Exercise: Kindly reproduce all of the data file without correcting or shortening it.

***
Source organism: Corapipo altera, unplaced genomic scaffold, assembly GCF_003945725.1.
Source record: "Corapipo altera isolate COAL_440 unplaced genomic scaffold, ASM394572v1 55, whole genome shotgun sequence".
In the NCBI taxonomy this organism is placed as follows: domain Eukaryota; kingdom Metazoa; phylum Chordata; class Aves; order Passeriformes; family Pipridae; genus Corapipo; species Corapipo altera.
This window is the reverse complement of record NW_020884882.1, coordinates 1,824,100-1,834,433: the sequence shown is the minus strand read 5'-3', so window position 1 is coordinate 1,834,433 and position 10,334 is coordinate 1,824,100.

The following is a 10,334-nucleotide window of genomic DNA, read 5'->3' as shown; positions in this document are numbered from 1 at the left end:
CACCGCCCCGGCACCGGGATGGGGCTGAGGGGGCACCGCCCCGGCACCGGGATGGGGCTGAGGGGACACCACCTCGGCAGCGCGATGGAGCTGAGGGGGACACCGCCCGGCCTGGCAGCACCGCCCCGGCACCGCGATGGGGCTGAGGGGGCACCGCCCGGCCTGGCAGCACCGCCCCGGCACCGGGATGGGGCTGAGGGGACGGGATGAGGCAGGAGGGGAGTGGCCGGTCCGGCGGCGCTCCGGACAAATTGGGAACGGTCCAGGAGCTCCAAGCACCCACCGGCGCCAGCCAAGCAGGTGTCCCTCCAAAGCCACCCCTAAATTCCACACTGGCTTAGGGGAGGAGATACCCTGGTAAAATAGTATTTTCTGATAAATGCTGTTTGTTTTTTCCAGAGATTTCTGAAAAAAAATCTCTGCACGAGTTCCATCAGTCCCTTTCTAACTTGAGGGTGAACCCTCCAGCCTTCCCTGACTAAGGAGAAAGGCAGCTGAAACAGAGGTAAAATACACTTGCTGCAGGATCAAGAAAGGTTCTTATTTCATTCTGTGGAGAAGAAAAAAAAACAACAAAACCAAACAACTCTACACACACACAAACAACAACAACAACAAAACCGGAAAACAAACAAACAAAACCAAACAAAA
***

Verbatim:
Source organism: Corapipo altera, unplaced genomic scaffold, assembly GCF_003945725.1.
Source record: "Corapipo altera isolate COAL_440 unplaced genomic scaffold, ASM394572v1 55, whole genome shotgun sequence".
In the NCBI taxonomy this organism is placed as follows: domain Eukaryota; kingdom Metazoa; phylum Chordata; class Aves; order Passeriformes; family Pipridae; genus Corapipo; species Corapipo altera.
This window is the reverse complement of record NW_020884882.1, coordinates 1,824,100-1,834,433: the sequence shown is the minus strand read 5'-3', so window position 1 is coordinate 1,834,433 and position 10,334 is coordinate 1,824,100.

The following is a 10,334-nucleotide window of genomic DNA, read 5'->3' as shown; positions in this document are numbered from 1 at the left end:
CACCGCCCCGGCACCGGGATGGGGCTGAGGGGGCACCGCCCCGGCACCGGGATGGGGCTGAGGGGACACCACCTCGGCAGCGCGATGGAGCTGAGGGGGACACCGCCCGGCCTGGCAGCACCGCCCCGGCACCGCGATGGGGCTGAGGGGGCACCGCCCGGCCTGGCAGCACCGCCCCGGCACCGGGATGGGGCTGAGGGGACGGGATGAGGCAGGAGGGGAGTGGCCGGTCCGGCGGCGCTCCGGACAAATTGGGAACGGTCCAGGAGCTCCAAGCACCCACCGGCGCCAGCCAAGCAGGTGTCCCTCCAAAGCCACCCCTAAATTCCACACTGGCTTAGGGGAGGAGATACCCTGGTAAAATAGTATTTTCTGATAAATGCTGTTTGTTTTTTCCAGAGATTTCTGAAAAAAAATCTCTGCACGAGTTCCATCAGTCCCTTTCTAACTTGAGGGTGAACCCTCCAGCCTTCCCTGACTAAGGAGAAAGGCAGCTGAAACAGAGGTAAAATACACTTGCTGCAGGATCAAGAAAGGTTCTTATTTCATTCTGTGGAGAAGAAAAAAAAACAACAAAACCAAACAACTCTACACACACACAAACAACAACAACAACAAAACCGGAAAACAAACAAACAAAACCAAACAAAA